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With mortgage interest rates at historical lows in recent months, homes are flying off the market and millions of Americans are becoming first-time homeowners. For most, their home will be the most valuable asset in their total net worth, but while a home is generally a sound and smart investment, those mortgage payments can be a cumbrous liability. Unaffordable mortgages and foreclosures can lead to bankruptcy.
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Most lenders offer, at minimum, a 15-year mortgage, though the most popular option is a 30-year loan. Those who’d like to cut that timeframe down, and pay the mortgage off in only 10 years, should consider making the following expert moves.
Get the Right Mortgage
If you’ve yet to own a home but are about to lay down an anchor with the goal of paying your mortgage down in 10 years, your first step should be to obtain the shortest term you can find, which in most cases is going to be 15 years.
“Don’t worry about discount points,” said Ann Martin, director of operations at CreditDonkey. “You’ll be paying extra each month anyway, meaning that you won’t get the full benefit of the point since you won’t be dealing with the full life of the loan. Once you’ve got a short-term, low-interest mortgage locked in, the next step is to monetize your home as much as possible. Take full advantage of any tax deductions, energy efficiency credits, and other programs available in some cities and states that will reimburse you for certain repairs and renovations.”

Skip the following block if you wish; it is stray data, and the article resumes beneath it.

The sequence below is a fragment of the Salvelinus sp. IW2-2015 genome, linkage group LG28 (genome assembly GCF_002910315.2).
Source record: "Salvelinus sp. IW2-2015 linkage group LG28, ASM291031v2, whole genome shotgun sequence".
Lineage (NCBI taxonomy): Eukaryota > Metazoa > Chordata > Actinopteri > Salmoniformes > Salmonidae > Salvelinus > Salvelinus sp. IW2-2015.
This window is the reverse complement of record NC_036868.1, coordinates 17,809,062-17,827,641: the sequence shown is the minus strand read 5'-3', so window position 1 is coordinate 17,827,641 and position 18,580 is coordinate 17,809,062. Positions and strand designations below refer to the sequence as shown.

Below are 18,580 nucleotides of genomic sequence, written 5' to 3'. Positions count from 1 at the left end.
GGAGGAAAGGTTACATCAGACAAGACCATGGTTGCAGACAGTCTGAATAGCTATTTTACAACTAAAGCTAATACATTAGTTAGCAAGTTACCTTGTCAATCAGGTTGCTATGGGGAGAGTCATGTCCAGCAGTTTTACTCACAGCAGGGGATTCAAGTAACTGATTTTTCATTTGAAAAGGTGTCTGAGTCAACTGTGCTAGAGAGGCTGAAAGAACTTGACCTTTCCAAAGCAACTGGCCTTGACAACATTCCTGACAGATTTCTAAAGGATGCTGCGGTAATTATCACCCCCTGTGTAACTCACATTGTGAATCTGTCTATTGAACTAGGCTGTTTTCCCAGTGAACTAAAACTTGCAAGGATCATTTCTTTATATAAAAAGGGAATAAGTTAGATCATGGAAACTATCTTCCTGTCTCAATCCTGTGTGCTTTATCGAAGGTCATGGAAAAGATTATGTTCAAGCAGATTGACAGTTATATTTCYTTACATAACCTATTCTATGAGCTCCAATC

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Get a 30-Year Mortgage — With Investment in Mind
“Get a 30-year mortgage and invest the difference between a 30-year mortgage and a 10-year mortgage,” said Khari Washington, broker and owner of 1st United Realty & Mortgage. “The stock market averages a higher return than the interest rate on a mortgage. A homeowner could invest the difference between a 30-year payment and a 10-year payment into the market and then take the invested amount and pay off the loan at the end of the 10th year.”
See: 30-Year Mortgage vs. 15-Year Mortgage — Which Is Best for You?
Build a Budget Around Your Goal
“A budget can help a homeowner understand exactly how much he or she can afford in home payments every month,” said David Frederick, director of client success and advice at First Bank. “If the homeowner can afford to do so, it may be worthwhile to accelerate the mortgage pay-down by making recurring payments larger than the required monthly mortgage payment. In such a case, the homeowner can make extra principal payments on the mortgage each month as long as he or she sticks to the budget.”
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Refinance the Mortgage (Consider a 15-Year Loan)
If it turns out that you can make heftier payments than required, you should look into refinancing the mortgage into a shorter term.
“Shorter term mortgages will have higher monthly payments but will also likely have lower interest rates,” Frederick said, “Refinancing into a 10-year term may be a stretch for most homeowners but doing so essentially compels the homeowner to pay off the mortgage in 10 years and likely comes with some of the lowest possible interest rates in the market. For a little bit of breathing room, homeowners who want to pay off the mortgage in 10 years should consider pursuing a 15-year loan and make extra monthly payments.”